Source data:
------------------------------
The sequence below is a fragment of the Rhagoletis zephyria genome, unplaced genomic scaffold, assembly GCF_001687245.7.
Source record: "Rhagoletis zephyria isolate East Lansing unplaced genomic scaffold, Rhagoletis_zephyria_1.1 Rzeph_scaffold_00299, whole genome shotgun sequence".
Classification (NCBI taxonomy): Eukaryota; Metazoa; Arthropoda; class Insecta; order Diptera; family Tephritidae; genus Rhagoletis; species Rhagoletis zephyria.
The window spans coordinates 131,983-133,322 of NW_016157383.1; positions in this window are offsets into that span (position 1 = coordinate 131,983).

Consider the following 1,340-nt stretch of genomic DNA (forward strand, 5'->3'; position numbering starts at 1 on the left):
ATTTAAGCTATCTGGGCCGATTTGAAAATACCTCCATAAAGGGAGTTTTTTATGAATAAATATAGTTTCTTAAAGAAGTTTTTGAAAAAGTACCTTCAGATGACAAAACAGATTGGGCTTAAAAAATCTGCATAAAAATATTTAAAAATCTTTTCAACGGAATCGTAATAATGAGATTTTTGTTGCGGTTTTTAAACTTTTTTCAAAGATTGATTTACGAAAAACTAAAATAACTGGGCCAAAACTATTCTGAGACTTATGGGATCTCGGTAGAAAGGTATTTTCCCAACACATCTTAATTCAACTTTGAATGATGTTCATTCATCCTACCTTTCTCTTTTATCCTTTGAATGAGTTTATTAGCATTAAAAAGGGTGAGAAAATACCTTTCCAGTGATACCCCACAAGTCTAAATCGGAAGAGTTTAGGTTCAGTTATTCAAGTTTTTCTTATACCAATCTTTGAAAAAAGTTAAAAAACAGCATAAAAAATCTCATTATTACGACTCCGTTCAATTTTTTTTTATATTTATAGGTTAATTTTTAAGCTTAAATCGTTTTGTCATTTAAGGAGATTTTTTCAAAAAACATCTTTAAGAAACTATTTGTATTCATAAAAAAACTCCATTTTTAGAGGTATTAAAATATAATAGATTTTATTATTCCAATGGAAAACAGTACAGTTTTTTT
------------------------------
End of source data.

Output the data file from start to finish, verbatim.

The sequence below is a fragment of the Rhagoletis zephyria genome, unplaced genomic scaffold, assembly GCF_001687245.7.
Source record: "Rhagoletis zephyria isolate East Lansing unplaced genomic scaffold, Rhagoletis_zephyria_1.1 Rzeph_scaffold_00299, whole genome shotgun sequence".
Classification (NCBI taxonomy): Eukaryota; Metazoa; Arthropoda; class Insecta; order Diptera; family Tephritidae; genus Rhagoletis; species Rhagoletis zephyria.
The window spans coordinates 131,983-133,322 of NW_016157383.1; positions in this window are offsets into that span (position 1 = coordinate 131,983).

Consider the following 1,340-nt stretch of genomic DNA (forward strand, 5'->3'; position numbering starts at 1 on the left):
ATTTAAGCTATCTGGGCCGATTTGAAAATACCTCCATAAAGGGAGTTTTTTATGAATAAATATAGTTTCTTAAAGAAGTTTTTGAAAAAGTACCTTCAGATGACAAAACAGATTGGGCTTAAAAAATCTGCATAAAAATATTTAAAAATCTTTTCAACGGAATCGTAATAATGAGATTTTTGTTGCGGTTTTTAAACTTTTTTCAAAGATTGATTTACGAAAAACTAAAATAACTGGGCCAAAACTATTCTGAGACTTATGGGATCTCGGTAGAAAGGTATTTTCCCAACACATCTTAATTCAACTTTGAATGATGTTCATTCATCCTACCTTTCTCTTTTATCCTTTGAATGAGTTTATTAGCATTAAAAAGGGTGAGAAAATACCTTTCCAGTGATACCCCACAAGTCTAAATCGGAAGAGTTTAGGTTCAGTTATTCAAGTTTTTCTTATACCAATCTTTGAAAAAAGTTAAAAAACAGCATAAAAAATCTCATTATTACGACTCCGTTCAATTTTTTTTTATATTTATAGGTTAATTTTTAAGCTTAAATCGTTTTGTCATTTAAGGAGATTTTTTCAAAAAACATCTTTAAGAAACTATTTGTATTCATAAAAAAACTCCATTTTTAGAGGTATTAAAATATAATAGATTTTATTATTCCAATGGAAAACAGTACAGTTTTTTT